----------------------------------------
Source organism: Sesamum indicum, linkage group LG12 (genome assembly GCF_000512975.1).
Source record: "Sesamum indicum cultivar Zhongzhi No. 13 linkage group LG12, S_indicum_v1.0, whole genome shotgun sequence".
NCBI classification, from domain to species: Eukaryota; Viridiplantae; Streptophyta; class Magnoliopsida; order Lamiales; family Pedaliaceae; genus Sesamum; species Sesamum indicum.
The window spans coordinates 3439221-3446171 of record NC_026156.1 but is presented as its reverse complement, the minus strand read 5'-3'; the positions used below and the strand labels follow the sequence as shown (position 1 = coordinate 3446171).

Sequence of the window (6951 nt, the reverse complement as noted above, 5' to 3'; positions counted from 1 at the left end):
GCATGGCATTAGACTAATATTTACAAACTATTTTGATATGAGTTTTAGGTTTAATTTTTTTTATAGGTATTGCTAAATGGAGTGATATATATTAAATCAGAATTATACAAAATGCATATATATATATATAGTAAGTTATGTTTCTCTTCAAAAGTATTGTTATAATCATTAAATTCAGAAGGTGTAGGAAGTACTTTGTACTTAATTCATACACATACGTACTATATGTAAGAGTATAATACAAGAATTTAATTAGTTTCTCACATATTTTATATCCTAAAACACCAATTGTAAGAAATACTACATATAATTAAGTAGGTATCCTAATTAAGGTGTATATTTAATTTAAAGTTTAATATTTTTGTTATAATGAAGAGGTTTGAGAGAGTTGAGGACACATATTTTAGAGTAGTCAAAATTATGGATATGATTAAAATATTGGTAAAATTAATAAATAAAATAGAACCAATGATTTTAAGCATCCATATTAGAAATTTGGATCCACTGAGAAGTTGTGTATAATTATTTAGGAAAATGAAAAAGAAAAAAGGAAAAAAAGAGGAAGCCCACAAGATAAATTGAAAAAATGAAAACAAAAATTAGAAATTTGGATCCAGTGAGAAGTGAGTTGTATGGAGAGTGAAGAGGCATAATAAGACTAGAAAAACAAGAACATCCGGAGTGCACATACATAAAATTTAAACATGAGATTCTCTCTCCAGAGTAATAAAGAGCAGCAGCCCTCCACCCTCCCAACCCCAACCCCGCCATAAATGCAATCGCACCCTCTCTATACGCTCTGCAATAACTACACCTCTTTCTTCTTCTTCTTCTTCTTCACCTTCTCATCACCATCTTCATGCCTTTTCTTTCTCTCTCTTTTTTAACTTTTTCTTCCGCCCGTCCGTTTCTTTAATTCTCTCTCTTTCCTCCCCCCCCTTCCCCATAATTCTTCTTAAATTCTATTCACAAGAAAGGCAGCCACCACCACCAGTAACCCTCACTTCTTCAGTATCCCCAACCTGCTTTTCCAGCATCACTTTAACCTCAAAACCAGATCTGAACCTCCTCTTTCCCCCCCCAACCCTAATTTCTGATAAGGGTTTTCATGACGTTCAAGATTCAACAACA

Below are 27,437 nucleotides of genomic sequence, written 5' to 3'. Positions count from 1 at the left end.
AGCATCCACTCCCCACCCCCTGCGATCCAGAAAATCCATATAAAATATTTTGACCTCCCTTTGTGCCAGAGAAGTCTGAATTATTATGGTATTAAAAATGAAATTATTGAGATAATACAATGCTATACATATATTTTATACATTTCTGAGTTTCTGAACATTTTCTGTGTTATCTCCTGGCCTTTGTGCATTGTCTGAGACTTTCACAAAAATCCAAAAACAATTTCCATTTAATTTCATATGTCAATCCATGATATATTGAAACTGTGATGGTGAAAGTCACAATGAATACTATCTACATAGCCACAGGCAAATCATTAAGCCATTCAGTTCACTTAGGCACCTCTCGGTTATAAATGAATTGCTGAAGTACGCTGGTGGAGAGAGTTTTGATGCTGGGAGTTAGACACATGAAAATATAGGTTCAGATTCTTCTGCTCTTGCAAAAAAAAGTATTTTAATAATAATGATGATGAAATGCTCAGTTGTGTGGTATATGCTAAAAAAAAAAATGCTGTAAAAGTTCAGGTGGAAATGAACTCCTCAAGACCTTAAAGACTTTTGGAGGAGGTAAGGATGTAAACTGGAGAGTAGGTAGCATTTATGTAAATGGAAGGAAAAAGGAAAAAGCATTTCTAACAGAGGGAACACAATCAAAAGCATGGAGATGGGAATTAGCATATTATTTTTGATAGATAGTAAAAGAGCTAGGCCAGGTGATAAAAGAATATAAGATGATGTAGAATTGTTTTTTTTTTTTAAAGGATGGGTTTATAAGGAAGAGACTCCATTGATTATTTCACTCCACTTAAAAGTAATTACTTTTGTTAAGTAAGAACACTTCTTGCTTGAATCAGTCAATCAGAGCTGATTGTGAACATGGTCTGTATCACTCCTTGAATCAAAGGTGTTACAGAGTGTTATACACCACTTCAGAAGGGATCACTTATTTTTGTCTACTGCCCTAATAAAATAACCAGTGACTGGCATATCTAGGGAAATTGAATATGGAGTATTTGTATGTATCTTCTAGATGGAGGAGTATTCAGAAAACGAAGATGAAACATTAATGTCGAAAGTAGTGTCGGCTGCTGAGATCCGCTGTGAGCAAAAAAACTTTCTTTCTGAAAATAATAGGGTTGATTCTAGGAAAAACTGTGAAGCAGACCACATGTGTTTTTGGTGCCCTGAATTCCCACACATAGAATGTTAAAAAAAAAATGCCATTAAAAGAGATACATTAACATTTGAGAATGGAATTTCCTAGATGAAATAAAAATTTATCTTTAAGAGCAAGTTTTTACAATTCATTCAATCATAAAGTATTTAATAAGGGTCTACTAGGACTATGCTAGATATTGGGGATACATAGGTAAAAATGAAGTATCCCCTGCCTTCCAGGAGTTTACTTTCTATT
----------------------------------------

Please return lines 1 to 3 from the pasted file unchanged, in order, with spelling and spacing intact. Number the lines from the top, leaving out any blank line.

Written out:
Source organism: Sesamum indicum, linkage group LG12 (genome assembly GCF_000512975.1).
Source record: "Sesamum indicum cultivar Zhongzhi No. 13 linkage group LG12, S_indicum_v1.0, whole genome shotgun sequence".
NCBI classification, from domain to species: Eukaryota; Viridiplantae; Streptophyta; class Magnoliopsida; order Lamiales; family Pedaliaceae; genus Sesamum; species Sesamum indicum.